FAIRBANKS (AP) -- The federal Department of Justice has ruled there is not enough evidence to prosecute a Fairbanks police officer who shot to death a 22-year-old motorist at the end of a police chase.
Officer Perry Williamson shot Corwin Vent after an hour-long pursuit through Fairbanks streets on October 29.
The police department already had cleared Williamson. Chief James Welch said a few days after the shooting that Williamson was justified in shooting Vent, an Alaska Native whose family is from Huslia, because Vent placed both the public and officers at risk during the pursuit.
Police determined that Williamson fired when Vent drove a van into the officer after being told to stop.
Alaska Native organizations expressed outrage after the shooting and the Civil Rights Division of the Department of Justice announced in November it would investigate.
The Justice Department revealed its decision in a letter to Williamson received by the city last month.
The letter states that the ''evidence is not sufficient to establish a prosecutable violation of the federal criminal civil rights statues.''
The letter explained that the criminal section of the Civil Rights Division enforces violations such as ''the willful abuse of authority by public officials that deprives individuals of liberties and rights defined in the United States Constitution or federal law.''
The incident began on a Sunday afternoon when police attempted to stop Vent for reckless driving. The borrowed van Vent was driving reached speeds estimated from 65 to 85 mph before police stopped the chase, officers said.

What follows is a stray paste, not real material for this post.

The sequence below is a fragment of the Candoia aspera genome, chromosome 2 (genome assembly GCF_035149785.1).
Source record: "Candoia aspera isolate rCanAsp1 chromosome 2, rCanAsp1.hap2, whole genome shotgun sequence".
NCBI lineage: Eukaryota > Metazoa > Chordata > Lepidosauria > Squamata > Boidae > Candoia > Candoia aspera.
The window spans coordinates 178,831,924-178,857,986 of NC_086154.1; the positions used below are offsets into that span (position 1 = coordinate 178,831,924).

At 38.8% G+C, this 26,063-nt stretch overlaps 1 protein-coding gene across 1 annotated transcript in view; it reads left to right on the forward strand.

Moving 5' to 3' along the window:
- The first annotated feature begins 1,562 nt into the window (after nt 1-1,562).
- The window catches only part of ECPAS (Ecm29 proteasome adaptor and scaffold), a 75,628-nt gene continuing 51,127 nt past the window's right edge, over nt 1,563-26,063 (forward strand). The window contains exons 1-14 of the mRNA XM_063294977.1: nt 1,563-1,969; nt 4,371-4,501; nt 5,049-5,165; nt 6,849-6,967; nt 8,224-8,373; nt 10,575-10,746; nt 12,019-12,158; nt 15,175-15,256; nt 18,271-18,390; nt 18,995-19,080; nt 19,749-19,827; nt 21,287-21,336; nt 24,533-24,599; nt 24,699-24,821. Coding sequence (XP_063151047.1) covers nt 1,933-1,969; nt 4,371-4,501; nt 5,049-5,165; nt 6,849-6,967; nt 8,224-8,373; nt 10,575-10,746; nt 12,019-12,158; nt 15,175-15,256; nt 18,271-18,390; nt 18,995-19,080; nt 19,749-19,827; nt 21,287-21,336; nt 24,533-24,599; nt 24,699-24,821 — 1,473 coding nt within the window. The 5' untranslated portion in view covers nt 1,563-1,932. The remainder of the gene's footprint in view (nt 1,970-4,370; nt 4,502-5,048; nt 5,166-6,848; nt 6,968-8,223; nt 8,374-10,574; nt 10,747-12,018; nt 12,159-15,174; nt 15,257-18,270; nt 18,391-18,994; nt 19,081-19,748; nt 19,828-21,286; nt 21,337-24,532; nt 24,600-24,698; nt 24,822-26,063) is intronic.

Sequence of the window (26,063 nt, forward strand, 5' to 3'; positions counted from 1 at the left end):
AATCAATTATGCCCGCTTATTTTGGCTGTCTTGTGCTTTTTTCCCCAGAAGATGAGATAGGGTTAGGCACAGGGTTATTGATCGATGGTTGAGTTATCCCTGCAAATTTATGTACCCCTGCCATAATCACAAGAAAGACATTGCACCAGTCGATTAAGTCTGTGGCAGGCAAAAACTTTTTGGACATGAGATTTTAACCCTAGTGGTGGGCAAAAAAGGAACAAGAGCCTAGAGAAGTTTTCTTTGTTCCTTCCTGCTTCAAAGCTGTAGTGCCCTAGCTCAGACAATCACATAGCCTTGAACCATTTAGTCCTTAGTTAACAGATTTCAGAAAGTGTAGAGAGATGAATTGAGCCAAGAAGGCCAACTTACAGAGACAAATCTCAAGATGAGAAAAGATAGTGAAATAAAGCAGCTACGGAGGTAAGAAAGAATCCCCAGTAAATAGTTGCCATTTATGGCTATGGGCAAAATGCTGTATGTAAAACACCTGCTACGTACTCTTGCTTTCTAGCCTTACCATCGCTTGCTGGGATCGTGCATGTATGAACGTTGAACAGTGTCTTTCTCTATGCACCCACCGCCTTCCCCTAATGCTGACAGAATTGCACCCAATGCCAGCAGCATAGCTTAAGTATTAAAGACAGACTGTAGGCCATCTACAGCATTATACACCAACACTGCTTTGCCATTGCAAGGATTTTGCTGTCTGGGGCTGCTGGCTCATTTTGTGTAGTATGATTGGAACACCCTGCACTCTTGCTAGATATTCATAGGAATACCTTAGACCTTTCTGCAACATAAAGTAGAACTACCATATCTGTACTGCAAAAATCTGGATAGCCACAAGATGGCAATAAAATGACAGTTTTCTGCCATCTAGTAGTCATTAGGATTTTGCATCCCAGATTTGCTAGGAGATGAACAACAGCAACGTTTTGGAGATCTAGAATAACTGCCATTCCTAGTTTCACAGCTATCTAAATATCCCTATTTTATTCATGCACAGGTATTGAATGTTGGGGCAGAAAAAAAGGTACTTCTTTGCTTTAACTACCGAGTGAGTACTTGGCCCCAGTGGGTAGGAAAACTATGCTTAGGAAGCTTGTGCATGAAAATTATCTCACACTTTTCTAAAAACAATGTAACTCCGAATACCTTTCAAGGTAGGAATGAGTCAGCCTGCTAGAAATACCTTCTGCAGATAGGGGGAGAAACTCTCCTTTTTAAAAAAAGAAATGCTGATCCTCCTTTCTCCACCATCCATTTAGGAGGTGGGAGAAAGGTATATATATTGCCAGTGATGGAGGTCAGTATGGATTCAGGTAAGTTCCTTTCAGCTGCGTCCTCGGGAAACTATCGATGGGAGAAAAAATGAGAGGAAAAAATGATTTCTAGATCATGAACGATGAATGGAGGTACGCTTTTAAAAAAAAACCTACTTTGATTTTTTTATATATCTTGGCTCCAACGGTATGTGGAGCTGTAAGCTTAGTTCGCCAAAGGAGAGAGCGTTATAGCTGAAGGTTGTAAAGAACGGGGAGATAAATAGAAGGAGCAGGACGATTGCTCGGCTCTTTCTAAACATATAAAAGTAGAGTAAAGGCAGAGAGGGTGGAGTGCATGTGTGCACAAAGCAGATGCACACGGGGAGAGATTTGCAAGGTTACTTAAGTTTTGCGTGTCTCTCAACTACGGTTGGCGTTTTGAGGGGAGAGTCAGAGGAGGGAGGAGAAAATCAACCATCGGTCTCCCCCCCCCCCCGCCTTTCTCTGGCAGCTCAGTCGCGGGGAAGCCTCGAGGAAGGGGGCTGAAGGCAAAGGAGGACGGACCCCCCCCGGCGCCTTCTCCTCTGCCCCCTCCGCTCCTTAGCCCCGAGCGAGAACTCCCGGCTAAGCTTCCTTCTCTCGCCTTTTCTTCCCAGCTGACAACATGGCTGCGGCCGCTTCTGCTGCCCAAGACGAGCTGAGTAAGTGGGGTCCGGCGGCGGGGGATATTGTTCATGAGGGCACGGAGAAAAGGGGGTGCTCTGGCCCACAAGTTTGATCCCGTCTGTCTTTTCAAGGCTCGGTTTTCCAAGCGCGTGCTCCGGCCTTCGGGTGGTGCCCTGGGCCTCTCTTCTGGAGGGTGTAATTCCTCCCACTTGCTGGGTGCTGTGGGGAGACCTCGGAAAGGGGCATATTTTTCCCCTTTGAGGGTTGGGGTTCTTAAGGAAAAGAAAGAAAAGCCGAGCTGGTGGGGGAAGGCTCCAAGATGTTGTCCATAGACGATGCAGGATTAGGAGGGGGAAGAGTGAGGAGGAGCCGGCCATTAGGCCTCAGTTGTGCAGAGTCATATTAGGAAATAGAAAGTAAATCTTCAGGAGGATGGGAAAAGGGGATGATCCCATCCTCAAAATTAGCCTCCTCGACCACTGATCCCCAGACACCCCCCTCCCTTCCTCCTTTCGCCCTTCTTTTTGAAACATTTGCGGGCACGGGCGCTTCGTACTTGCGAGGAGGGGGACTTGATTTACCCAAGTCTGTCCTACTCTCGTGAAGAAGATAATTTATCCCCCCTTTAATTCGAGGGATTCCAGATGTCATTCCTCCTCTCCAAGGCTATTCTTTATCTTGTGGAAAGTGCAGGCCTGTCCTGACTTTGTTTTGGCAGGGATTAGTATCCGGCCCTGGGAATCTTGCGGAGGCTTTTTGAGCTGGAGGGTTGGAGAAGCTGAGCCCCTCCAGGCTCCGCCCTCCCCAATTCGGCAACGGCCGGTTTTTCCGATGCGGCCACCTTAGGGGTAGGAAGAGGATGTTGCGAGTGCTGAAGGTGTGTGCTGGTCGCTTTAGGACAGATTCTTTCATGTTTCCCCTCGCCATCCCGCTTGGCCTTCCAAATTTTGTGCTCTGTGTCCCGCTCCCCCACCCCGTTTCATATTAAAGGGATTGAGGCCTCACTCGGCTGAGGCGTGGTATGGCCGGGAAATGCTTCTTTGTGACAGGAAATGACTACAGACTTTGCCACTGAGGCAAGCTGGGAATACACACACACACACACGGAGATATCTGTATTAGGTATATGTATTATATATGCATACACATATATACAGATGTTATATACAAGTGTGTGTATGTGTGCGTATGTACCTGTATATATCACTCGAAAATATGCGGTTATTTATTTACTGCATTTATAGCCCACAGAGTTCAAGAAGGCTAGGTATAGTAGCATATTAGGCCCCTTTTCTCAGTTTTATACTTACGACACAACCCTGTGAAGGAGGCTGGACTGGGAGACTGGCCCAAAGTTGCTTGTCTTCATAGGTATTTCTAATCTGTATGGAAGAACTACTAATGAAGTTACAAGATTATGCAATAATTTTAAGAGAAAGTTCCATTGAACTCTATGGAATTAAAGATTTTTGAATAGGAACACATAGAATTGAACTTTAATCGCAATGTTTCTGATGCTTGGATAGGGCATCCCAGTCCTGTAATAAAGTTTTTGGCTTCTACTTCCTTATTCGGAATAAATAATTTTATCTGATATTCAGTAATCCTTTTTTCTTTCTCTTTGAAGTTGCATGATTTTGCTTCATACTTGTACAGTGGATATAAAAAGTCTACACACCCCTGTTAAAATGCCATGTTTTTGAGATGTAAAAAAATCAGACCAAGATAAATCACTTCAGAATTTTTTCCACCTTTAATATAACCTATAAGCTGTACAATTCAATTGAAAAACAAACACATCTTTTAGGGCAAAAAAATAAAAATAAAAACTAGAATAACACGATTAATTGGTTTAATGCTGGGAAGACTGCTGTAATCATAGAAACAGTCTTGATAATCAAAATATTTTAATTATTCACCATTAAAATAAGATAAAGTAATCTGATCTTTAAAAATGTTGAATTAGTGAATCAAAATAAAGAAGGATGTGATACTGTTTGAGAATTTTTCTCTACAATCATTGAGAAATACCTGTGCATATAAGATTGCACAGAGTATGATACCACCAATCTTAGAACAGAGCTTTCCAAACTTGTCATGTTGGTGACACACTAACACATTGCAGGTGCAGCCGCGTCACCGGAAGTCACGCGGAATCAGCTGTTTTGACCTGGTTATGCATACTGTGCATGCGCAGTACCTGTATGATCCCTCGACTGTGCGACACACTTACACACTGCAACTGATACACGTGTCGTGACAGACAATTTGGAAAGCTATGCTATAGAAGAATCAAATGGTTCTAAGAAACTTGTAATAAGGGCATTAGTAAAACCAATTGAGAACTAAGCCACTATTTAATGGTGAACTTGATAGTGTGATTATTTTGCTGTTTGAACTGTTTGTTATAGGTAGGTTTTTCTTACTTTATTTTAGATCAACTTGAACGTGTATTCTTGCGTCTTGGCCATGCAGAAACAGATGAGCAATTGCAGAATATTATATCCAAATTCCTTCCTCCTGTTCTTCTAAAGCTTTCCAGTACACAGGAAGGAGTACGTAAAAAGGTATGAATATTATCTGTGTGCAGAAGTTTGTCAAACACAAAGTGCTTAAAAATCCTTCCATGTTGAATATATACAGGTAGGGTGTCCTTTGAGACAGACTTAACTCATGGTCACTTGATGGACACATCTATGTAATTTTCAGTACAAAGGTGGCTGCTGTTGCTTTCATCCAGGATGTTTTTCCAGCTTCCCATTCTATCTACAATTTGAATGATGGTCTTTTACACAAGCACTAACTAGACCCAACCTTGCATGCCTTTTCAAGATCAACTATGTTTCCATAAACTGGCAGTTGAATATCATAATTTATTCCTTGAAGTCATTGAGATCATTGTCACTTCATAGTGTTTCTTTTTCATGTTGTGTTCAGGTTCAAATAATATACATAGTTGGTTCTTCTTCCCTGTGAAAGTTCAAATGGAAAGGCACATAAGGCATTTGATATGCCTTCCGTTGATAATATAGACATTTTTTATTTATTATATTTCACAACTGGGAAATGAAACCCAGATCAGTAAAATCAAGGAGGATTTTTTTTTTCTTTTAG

Welch said at the time the department's policy is to abandon pursuit if it creates a hazardous condition.
Police resumed the chase after police dispatch received calls reporting the same van driving recklessly around Fairbanks -- running red lights and passing other vehicles on the right.
Williamson parked his car at an intersection to block traffic and stop the van. Instead, Vent drove slowly through two lanes of traffic, scraping a car beside him, according to a witness.
Police said Williamson tried several times to get Vent to stop, but the van continued to move slowly forward between two lanes of traffic. When the van's bumper touched Williamson's legs, the officer fired three rounds into the windshield, killing Vent.
District Attorney Harry Davis says he is waiting to see if the FBI collected additional information before he decides whether to prosecute Williamson at the state level.
''There's a strong indication that there isn't any additional information,'' Davis said.
Tanana Chiefs Conference counsel Chris Provost said the organization received a copy of the Department of Justice letter May 29. He said he is waiting for more information and for instruction from the four Native organizations who called for an independent inquiry.
© 2018. All Rights Reserved. | Contact Us